We are designed to accomplish one of two goals for our members. We are either going to share with you the understanding you need to stay smoke free for the rest of your life or we are going to give you enough background understanding about the dangers of smoking and the full implications of being a nicotine addict to **** up your smoking for the rest of your life. Which path you choose is totally up to you. Just know that there is little chance of going back to smoking and experience any form of ignorant bliss. If you choose to stay smoke free just always remember to never take another puff!

Joel
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Joel
Joined: 18 Dec 2008, 23:57

19 Feb 2007, 20:18 #47

I had an email from a member who I think will appreciate this:

From above:

I saw a post from a new member who was also part of a live support group. In her post she mentioned that the group was rather poorly attended, with only three people remaining at the end. I immediately thought of this article.

I actually started running clinics in 1976. This letter was written about a participant in one of the 1976 or early 1977 clinics. This was years before the use of NRT's and well before the time that there were any pharmaceutical company influences on the cessation industry. At that time too expert advise was to never advocate a cold-turkey clinic. That advice was determined on the premise that cold-turkey was just too hard (cutting down was the state of the art at the time) and that you would never be able to get people to sign up for a cold-turkey program.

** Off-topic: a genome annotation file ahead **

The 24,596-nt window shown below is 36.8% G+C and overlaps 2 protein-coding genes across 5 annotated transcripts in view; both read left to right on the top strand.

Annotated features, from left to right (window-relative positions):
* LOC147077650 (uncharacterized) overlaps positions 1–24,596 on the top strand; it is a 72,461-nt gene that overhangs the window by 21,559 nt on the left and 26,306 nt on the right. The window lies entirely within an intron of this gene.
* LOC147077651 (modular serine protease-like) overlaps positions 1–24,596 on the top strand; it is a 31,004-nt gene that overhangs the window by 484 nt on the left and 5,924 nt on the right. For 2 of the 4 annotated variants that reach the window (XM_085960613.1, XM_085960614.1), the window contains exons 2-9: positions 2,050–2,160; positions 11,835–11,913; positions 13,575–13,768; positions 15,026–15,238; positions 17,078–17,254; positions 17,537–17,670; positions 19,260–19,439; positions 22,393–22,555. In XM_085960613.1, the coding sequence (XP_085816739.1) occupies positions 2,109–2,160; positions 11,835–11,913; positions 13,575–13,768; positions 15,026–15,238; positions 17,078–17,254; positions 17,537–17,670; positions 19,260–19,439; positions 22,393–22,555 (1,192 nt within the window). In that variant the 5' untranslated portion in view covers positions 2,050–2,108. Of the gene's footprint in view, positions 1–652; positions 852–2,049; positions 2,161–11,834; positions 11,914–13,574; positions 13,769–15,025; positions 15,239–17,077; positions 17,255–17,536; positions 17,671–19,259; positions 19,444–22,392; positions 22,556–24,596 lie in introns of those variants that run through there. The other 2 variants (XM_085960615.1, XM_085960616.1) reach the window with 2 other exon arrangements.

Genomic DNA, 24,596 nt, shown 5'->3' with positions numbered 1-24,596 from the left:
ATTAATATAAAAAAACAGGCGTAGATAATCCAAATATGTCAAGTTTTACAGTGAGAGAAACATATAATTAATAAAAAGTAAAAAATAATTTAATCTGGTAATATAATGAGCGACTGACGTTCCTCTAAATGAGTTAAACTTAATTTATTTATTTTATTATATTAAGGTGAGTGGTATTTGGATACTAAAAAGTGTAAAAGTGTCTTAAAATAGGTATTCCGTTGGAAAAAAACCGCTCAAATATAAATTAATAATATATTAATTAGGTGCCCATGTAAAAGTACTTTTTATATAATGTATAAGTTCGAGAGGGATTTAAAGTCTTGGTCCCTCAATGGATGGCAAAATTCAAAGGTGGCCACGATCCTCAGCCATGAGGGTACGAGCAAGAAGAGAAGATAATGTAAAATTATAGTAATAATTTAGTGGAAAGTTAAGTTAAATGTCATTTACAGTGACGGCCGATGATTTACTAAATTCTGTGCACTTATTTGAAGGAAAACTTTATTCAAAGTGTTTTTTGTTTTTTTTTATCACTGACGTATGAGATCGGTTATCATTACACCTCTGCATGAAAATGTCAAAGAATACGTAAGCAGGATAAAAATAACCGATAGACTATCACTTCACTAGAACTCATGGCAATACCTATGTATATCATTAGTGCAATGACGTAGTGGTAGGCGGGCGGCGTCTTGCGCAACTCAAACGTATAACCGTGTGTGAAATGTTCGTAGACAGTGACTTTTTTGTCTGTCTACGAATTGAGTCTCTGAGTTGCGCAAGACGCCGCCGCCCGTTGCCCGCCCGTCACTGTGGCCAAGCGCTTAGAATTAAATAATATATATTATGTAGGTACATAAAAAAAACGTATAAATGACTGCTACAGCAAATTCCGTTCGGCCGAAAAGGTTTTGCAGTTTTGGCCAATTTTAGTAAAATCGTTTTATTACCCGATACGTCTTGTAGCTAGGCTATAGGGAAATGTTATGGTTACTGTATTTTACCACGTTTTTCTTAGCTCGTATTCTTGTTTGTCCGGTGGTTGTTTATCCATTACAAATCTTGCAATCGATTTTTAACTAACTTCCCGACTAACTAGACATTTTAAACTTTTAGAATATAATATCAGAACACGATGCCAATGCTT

Of course the first premise was ridiculous as is evident by the fact that well over 90% of the people who successfully quit smoking did so by going cold-turkey. The second premise was also wrong. By the time I was conducting my third or fourth clinic we were packing the room with people wanting to quit.

Actually, by the time I set up a more permanent program based in one location, we were getting anywhere between 40 and 60 people a month signing up for clinics. This was being accomplished with no paid advertising. We were basically a word of mouth program.

I had to laugh to myself every time I encountered other clinic organizers who said there was no way that they would do a cold-turkey program for they just knew they could never get people to come to such a program. Every program that tried to get established in my local area ended up closing their doors within months, or continued limping along with very low attendance until finally giving up. The organizers usually ended up coming to the conclusion that there just was no need for such programs because people just didn't seem to want to quit. If they would have stopped by any of our programs they would have realized just how off base that conclusion was.

It is amazing how little has changed in the past 28 years. The advice out there still seems to be what ever you do don't go cold-turkey because of course it is too hard and if you offer a cold-turkey option no one will show up. Well, all of our members and our readers here are dispelling the second myth and all of the world's millions of long-term successful quitters are dispelling the first one too. The world quitters are showing that quitting is possible and staying free is totally doable by anyone staying committed to never take another puff!

Joel
Reply

Joel
Joined: 18 Dec 2008, 23:57

12 Jul 2007, 20:12 #48

From above:

I saw where a member who has been off for a couple of months felt as if a group hug would help secure her quit. To be honest, there are a whole lot of bigger Internet support groups out there who will be able to give their members much bigger group hugs.